Many health experts recommend fish oil supplements to reduce inflammation and increase omega-3 fatty acids. But are they helpful or even safe?
First off, let’s define what omega-3 and omega-6 fats are. Both are considered to be essential fatty acids because our body cannot make them and yet they are required by the body to function correctly.
Omega-3’s are considered anti-inflammatory, have anti-coagulant properties and slow down cell growth.
And by the way, there are two main types of omega 3’s:
- DHA and EPA, found primarily in fish and shellfish.
- ALA, found mainly in plant sources such as chia seeds, walnuts, and flax. (ALA doesn’t offer the potent health effects that DHA and EPA do and dietary sources of ALA can be difficult for the body to convert to DHA/EPA).
Omega-6’s can have the opposite affect; can be pro-inflammatory, increase blood clotting and encourage cell growth.
Before you vilify Omega-6’s, remember that they are essential to the proper functioning of the human body. We need them and the processes they influence. When we have an improper ratio of omega-3’s to 6’s, then trouble can arise.
Due to our heavily “corn and soy” saturated diets, many of us are developing imbalances in these ratios: too much omega-6’s and not enough omega-3’s. Ideally, a person would have a ratio ranging from 1:1 to 3:1 of omega-6:omega-3. This is far from the average American ratio of 20:1. Yikes! No wonder inflammation is such a widespread health issue!
Beware of fish oil supplements
However, making assumptions that you have an omega imbalance and taking therapeutic doses of fish oil can be a waste of money and potentially harmful.
First, omega 3’s are very fragile and the extraction process almost always subjects them to high temperatures, processing, and chemical solvents/deodorizers to take away the fishy odor. (An exception to this is fermented cod liver oil, which is high in both Vitamin D and omega-3’s, and is a whole food supplement).
“It’s estimated that 25-50% of fish oil supplements are rancid before you even open the bottle. This means that once that oxidized fish oil is in your body, it’s going to encourage a state of inflammation –the opposite of what you want!” (Coco Noel).
Dietary Tips For Healthy Omega’s
Recent research suggests adjusting your diet so that you’re taking in fewer omega 6’s and increase dietary intake of Omega-3 rich foods (seafood) rather than mega-dosing Omega-3’s is a more effective approach. A real life example would be to eat less corn and soy (and animals fed corn and soy rather than their natural diet!) and “take fish” over taking fish oil supplements.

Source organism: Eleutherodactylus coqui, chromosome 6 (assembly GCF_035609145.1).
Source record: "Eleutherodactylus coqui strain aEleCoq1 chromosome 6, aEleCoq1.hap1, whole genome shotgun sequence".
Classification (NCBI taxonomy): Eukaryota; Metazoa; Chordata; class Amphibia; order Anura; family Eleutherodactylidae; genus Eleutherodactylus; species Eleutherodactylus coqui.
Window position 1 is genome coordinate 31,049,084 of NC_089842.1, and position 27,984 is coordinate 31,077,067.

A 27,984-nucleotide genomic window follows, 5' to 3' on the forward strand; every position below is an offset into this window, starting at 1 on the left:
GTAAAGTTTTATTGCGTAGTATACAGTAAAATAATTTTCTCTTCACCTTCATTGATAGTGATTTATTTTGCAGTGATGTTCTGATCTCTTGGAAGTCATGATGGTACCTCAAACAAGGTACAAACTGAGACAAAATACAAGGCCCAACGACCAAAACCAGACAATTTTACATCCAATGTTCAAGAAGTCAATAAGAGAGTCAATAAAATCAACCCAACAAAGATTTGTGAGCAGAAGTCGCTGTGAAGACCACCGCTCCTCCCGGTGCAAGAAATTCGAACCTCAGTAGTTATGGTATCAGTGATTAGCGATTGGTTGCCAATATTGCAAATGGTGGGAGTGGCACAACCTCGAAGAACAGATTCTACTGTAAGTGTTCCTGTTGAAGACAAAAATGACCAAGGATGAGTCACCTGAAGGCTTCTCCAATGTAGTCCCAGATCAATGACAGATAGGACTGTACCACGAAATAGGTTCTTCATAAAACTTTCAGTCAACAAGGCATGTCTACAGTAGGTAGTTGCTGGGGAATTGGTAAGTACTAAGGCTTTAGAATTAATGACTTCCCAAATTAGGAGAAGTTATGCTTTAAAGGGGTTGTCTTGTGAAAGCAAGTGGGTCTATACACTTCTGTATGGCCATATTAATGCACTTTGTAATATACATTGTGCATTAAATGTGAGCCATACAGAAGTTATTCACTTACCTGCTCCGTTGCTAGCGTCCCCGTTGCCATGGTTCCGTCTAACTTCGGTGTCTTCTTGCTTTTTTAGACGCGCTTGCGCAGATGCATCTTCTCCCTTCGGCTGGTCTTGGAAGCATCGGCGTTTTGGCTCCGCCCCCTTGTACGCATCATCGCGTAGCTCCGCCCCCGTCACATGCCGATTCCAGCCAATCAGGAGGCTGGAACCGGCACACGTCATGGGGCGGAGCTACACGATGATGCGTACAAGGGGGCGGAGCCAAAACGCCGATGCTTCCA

*Also, make sure to get plenty of antioxidants like Vitamin C and E and (drumroll, please) CHOLESTEROL to protect those delicate fats against oxidative damage! Fresh vegetables and fruits of all colors and high quality eggs, dairy and meats are great sources of antioxidants.
Examples of sustainable, Omega-3 rich foods are:
- Wild Alaskan salmon (avoid farm-raised salmon, including those labeled Atlantic or pink)
- Arctic char
- Atlantic mackerel
- Sablefish/black cod
- Rainbow trout
- Albacore tuna—much higher levels of omega 3 than chunk light
- Grass-fed meat and dairy
- Pastured egg yolks
- Chia and flax seeds (but because our bodies cannot efficiently convert the ALA to DHA/EPA, don’t rely on this as your primary source).
Foods to minimize (because they are very high in omega-6’s) are:
- Nuts. Even walnuts, which are higher in omega-3’s than most nuts, have 10 times more omega-6’s.
- Chicken. Even pastured organic chicken has a lot more omega-6 than grass-fed beef. It is concentrated in the skin and dark meat because that’s where the fat is. I’m a huge proponent of eating skin on poultry and don’t see this as problematic unless you eat chicken very frequently and/or have inflammatory issues (and then you should consider sources of protein lower in omega-6’s and opt out of eating the skin most of the time).
- Avoid processed vegetable oils (canola, cottonseed, soybean, and corn) at all costs. Limit nut oils, even high quality, as they are so disproportionately high in 6’s. Use butter, coconut oil, palm oil, or ghee for higher heat cooking and olive oil for low heat cooking or raw.
To know whether you have an imbalanced ratio, testing is advised.
I recently took a test that I was able to order myself through Life Extension called an Omega Score test. It was inexpensive (on sale for $99) and very easy (everything provided in a kit that they mail to you, no fasting required and no blood draw required). Your results include:
- Omega-3 Whole Blood Score
- Omega-3 Equivalence Score
- Omega-3 EPA/DHA Equivalence Score
- Omega-3 Red Blood Cell Equivalence Score
- Complete breakdown of fatty acids by weight, including the AA/EPA ratio and the Omega-3/Omega-6 ratio
If you have any health challenges, especially digestive or inflammatory, I recommend taking this test or one similar.
Join me on July 17th at the west side New Leaf at 6pm for Understanding Food-Induced Inflammation to learn more about controlling inflammation through diet.